Pope Benedict VIII

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Benedict VIII
Pope Benedict VIII.jpg
Papacy began18 May 1012
Papacy ended9 April 1024
PredecessorSergius IV
SuccessorJohn XIX
Personal details
Birth nameTheophylactus
Bornc. 980
Died(1024-04-09)9 April 1024
Rome, Papal States, Holy Roman Empire
Other popes named Benedict

Pope Benedict VIII (Latin: Benedictus VIII; c. 980[1] – 9 April 1024) reigned from 18 May 1012 to his death in 1024. He was born Theophylactus to the noble family of the counts of Tusculum (son of Gregory, Count of Tusculum, and brother of future Pope John XIX), descended from Theophylact, Count of Tusculum, like his predecessor Pope Benedict VII (973–974). Horace Mann considered him "...one of the few popes of the Middle Ages who was at once powerful at home and great abroad."[2]


Benedict VIII was opposed by an antipope, Gregory VI, who compelled him to flee Rome.[3] He was restored by Henry II of Germany, whom he crowned Holy Roman Emperor on 14 February 1014. He remained on good terms with Henry for his entire pontificate.[4] In Benedict VIII's pontificate the Saracens renewed their attacks on the southern coasts of Italy. They effected a settlement in Sardinia and sacked Pisa.[5] The Normans also then began to settle in Italy. The Pope promoted peace in Italy by allying himself with the Normans, orchestrating the defeat of the Saracens in Sardinia[6] and subjugating the Crescentii. In 1022, he held a synod at Pavia with the Emperor to restrain simony and incontinence of the clergy.[7] The reformation sponsored by Cluny Abbey was supported by him, and he was a friend of its abbot, St. Odilo.

In 1020, Benedict VIII travelled to Germany to confer with Henry II about the renewed Byzantine menace in the Mezzogiorno. Arriving at Bamberg at Eastertide, he consecrated the new cathedral there, obtained a charter from Henry II confirming the donations of Charlemagne and Otto the Great, and visited the monastery of Fulda.[8]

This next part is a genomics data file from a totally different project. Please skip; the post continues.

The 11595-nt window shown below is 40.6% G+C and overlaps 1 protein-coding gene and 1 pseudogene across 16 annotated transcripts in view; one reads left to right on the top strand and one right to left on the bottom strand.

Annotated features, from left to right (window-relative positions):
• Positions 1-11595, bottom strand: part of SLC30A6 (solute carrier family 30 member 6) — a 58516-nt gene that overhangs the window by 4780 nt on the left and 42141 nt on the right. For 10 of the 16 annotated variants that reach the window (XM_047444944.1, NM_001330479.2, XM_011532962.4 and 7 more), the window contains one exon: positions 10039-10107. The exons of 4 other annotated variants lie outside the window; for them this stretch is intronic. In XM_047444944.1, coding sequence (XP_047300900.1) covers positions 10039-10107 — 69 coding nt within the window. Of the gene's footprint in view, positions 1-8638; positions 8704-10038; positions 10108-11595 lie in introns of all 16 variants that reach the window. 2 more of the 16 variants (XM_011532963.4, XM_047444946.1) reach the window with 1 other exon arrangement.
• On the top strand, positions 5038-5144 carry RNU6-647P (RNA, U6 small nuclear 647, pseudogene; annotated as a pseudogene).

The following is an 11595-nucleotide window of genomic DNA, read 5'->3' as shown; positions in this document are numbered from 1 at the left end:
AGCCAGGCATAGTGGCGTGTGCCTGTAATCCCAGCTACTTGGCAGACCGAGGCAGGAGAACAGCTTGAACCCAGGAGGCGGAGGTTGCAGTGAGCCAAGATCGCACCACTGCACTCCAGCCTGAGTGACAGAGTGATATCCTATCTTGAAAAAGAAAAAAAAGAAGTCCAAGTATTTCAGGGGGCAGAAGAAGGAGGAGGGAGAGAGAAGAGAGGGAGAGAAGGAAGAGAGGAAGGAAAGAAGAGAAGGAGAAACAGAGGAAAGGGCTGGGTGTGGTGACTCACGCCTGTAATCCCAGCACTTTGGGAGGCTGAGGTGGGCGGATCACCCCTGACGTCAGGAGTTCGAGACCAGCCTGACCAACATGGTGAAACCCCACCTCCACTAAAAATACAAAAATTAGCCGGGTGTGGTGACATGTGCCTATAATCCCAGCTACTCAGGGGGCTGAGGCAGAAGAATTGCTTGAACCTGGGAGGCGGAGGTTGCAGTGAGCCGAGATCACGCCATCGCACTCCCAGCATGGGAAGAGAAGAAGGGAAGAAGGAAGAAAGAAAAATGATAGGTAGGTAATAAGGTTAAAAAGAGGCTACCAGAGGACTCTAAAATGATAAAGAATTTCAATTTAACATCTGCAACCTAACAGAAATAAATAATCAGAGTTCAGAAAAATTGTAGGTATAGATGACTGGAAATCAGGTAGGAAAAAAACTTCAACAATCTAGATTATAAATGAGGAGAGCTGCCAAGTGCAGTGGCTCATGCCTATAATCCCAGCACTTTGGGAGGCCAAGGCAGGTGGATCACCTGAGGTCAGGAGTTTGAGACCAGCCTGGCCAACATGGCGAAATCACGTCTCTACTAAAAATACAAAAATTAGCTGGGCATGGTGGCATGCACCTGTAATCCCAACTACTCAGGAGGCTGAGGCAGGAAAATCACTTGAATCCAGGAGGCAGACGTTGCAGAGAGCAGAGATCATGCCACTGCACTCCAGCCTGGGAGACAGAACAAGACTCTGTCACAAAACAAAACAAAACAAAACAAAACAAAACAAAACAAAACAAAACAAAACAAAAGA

In 1022 Benedict received Æthelnoth, Archbishop of Canterbury, who had traveled to Rome to obtain the pallium.[9]

To further the interest of peace, he encouraged the Truce of God.[2]

He convinced the Emperor to lead an expedition into the south of Italy and subordinate his vassals who had defected to Greek authority.

Family tree[edit]

Theophylact I, Count of Tusculum
Hugh of Italy
(also married Marozia)
Alberic I of Spoleto
d. 925
Pope Sergius III
Alda of Vienne
Alberic II of Spoleto
David or Deodatus
Pope John XI
Gregory I, Count of Tusculum
Pope John XII
Pope Benedict VII
Pope Benedict VIII
Pope 1012–1024
Alberic III, Count of Tusculum
d. 1044
Pope John XIX
Pope 1024–1032
Peter, Duke of the Romans
Pope Benedict IX

See also[edit]


  1. ^ Cardinals of the Holy Roman Church
  2. ^ a b Mann, Horace. "Pope Benedict VIII." The Catholic Encyclopedia. Vol. 2. New York: Robert Appleton Company, 1907. 8 Sept. 2014
  3. ^ Mosheim, Johann Lorenz; Murdock, James (1832). Institutes of Ecclesiastical History. A. H. Maltby. pp. 181–182.
  4. ^ Lasko, Peter (1994). Ars Sacra: 800–1200. Yale University Press. p. 111. ISBN 978-0300060485.
  5. ^ Gregorovius, Ferdinand; Hamilton, Annie (2010). History of the City of Rome in the Middle Ages. Cambridge University Press. p. 25.
  6. ^ Collins, Roger (2012). Caliphs and Kings: Spain 796–1031. Blackwell Publishing. p. 201. ISBN 9780631181842.
  7. ^ Walker, Williston (1921). A History of the Christian Church. Charles Scribner's Sons. p. 218.
  8. ^ Ottosen, Knud (2008). The Responsories and Versicles of the Latin Office of the Dead. Books on Demand. p. 263.
  9. ^ Ortenberg "Anglo-Saxon Church and the Papacy" English Church and the Papacy p. 49
Catholic Church titles
Preceded by
Sergius IV
Succeeded by
John XIX